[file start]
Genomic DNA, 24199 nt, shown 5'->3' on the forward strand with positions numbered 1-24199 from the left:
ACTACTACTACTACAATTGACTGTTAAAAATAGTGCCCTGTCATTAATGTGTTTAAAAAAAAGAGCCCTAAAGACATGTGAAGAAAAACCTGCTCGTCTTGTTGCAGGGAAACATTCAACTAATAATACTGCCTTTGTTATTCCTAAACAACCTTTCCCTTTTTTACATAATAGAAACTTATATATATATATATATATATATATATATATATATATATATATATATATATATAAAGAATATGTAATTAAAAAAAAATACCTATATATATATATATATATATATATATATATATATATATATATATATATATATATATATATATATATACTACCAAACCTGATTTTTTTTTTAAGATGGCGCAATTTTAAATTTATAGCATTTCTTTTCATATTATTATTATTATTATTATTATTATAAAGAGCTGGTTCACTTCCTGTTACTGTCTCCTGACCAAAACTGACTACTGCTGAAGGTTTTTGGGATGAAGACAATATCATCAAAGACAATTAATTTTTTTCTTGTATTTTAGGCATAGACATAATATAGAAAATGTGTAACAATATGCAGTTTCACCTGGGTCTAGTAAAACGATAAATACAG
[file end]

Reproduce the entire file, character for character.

Genomic DNA, 24199 nt, shown 5'->3' on the forward strand with positions numbered 1-24199 from the left:
ACTACTACTACTACAATTGACTGTTAAAAATAGTGCCCTGTCATTAATGTGTTTAAAAAAAAGAGCCCTAAAGACATGTGAAGAAAAACCTGCTCGTCTTGTTGCAGGGAAACATTCAACTAATAATACTGCCTTTGTTATTCCTAAACAACCTTTCCCTTTTTTACATAATAGAAACTTATATATATATATATATATATATATATATATATATATATATATATATATATATAAAGAATATGTAATTAAAAAAAAATACCTATATATATATATATATATATATATATATATATATATATATATATATATATATATATATATATATATACTACCAAACCTGATTTTTTTTTTAAGATGGCGCAATTTTAAATTTATAGCATTTCTTTTCATATTATTATTATTATTATTATTATTATAAAGAGCTGGTTCACTTCCTGTTACTGTCTCCTGACCAAAACTGACTACTGCTGAAGGTTTTTGGGATGAAGACAATATCATCAAAGACAATTAATTTTTTTCTTGTATTTTAGGCATAGACATAATATAGAAAATGTGTAACAATATGCAGTTTCACCTGGGTCTAGTAAAACGATAAATACAG